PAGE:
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Transcona school shreds for Music Monday

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The 33 participating students in College Pierre-Elliott-Trudeau's inaugural Shredfest, held May 6, are shown with instructors Derek Gottfried of Harlequin, Keith MacPherson of Keith and Renee, and Darryl Torchia of Mercy, Mercy.

PHOTO BY SUSAN LISOWAY Enlarge Image

The 33 participating students in College Pierre-Elliott-Trudeau's inaugural Shredfest, held May 6, are shown with instructors Derek Gottfried of Harlequin, Keith MacPherson of Keith and Renee, and Darryl Torchia of Mercy, Mercy. Photo Store

Despite the best efforts of students, Collège Pierre-Elliot-Trudeau’s roof was still in place after May 6.

Music teacher Brady Gill organized the inaugural Shrédfest 2013 at the school in honour of Music Monday.

As part of the day, 33 students from eight area schools participated in workshops with Harlequin rocker Derrick Gottfried, Keith Macpherson of folk duo Keith and Renée, and Mercy, Mercy bluesman Darryl Torchia.

Gill said the school has its share of guitar players, but unlike some other schools, it does not have a guitar program. He knows Gottfried personally, while Grade 11 student Gord Torchia invited his grandfather to come.

The younger Torchia, a 16-year-old Point Douglas resident, has been playing since he was four, and currently plays in a psychedelic groove band tentatively called Sequoia’s Daydream, while he also writes some acoustic solo material.

"I hope to have an indie record deal someday and get slightly paid," he said. "I’m not looking to be extremely rich or a millionaire, but I want to make music because it’s my favourite thing."

Gill said they made an effort to have several different styles of guitar-driven music available to students.

"I wanted to offer the kids something I couldn’t offer them in the context of what we do," he said. "Once Darryl and Derek were on board, I said if we could get a folk person, or a singer-songwriter, then we could get the three different genres — blues, rock, and singer-songwriter," he said.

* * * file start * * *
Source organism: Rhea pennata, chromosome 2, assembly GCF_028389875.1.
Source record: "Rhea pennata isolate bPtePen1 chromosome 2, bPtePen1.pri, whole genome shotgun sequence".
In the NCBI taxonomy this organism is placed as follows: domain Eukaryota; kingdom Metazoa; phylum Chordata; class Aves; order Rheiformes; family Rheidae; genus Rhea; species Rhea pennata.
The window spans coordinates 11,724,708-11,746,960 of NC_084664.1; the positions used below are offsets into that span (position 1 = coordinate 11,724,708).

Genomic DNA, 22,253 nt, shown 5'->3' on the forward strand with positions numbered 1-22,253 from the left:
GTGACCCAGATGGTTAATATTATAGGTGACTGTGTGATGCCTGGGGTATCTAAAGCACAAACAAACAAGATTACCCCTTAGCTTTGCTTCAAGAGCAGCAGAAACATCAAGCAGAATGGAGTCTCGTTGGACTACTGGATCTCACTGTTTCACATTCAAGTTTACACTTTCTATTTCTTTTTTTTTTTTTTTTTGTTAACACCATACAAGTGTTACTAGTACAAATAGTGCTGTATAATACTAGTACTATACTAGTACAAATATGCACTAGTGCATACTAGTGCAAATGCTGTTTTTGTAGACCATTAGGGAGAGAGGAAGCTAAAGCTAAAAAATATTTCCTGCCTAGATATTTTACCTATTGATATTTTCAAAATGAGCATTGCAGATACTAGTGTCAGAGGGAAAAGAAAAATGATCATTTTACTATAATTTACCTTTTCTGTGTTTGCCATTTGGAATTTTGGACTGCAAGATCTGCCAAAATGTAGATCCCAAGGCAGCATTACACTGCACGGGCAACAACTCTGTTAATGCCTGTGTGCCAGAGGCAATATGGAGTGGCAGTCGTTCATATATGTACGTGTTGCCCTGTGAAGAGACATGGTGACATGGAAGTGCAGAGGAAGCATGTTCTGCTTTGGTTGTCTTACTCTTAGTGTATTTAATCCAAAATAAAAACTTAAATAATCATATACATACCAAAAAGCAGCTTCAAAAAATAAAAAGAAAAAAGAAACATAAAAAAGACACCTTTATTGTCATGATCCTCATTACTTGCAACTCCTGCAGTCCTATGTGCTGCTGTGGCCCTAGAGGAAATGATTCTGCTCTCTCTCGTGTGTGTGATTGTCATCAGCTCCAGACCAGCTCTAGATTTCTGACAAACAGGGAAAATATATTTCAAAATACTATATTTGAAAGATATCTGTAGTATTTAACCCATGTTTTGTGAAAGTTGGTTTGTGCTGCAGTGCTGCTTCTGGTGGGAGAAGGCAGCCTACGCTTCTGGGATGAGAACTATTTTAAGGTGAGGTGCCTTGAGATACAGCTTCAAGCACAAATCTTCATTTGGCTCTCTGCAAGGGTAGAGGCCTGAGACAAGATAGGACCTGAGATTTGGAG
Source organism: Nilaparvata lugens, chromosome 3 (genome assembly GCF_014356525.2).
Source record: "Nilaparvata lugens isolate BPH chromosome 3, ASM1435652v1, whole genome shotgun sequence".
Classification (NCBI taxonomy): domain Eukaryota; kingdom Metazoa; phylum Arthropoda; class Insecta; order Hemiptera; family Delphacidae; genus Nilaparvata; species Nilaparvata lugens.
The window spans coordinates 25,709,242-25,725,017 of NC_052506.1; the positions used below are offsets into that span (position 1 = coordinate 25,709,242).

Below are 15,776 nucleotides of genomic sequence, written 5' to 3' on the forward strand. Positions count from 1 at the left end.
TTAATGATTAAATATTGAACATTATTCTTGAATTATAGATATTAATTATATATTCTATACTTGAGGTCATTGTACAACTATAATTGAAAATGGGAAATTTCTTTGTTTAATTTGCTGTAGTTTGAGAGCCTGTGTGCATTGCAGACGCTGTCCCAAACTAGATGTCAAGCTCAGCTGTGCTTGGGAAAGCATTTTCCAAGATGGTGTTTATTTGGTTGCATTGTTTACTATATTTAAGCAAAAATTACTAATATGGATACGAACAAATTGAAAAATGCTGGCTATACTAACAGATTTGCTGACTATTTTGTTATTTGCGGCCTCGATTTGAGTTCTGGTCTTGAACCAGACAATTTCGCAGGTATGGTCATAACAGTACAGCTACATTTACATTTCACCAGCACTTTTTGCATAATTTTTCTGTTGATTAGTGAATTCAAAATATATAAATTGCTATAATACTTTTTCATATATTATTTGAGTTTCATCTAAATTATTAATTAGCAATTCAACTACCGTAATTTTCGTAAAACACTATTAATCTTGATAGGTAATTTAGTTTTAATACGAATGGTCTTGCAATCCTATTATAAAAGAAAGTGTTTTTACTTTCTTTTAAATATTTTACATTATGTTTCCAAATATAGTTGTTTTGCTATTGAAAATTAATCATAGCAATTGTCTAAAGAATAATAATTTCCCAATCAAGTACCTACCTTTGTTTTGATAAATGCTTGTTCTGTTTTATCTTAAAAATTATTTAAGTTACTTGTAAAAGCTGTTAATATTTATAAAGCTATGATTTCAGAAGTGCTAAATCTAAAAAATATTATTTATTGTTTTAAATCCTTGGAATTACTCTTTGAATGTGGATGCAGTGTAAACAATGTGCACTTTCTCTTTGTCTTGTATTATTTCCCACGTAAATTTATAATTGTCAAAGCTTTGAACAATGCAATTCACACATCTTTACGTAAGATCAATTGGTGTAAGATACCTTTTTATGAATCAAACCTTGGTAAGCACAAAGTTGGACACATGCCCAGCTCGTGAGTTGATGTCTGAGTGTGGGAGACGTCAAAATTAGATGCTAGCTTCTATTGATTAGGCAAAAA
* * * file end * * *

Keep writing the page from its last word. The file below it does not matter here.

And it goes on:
"(Students) all got the thing they were familiar with, and then two others they weren’t familiar with."

Each student who took part attended three 50-minute sessions before the day culminated in a jam session.

"It was good for us to all come together at the end and have a bit of fun," said Torchia of the jam. "People that learn stuff from the sessions could apply stuff at the jam."

In the session with Macpherson, each group wrote part of a song, and the three parts were put together at the end of the day. The musicians then played the song, titled Winterpeg Summertime, and recorded it on Macpherson’s iPhone.

As well, Long and McQuade provided some instruments and gear for the players to experiment with during a break in the action.

Gill said participants came from a wide variety of skill levels, but he hopes everyone who came was able to take something from the day.

"It can be such a solitary thing, where somebody plays guitar in their basement for 10 years and nobody ever knows," said Gill. "To be able to do it with other people, that’s our thing here."

Gill said students are now talking about forming a guitar club at the school.

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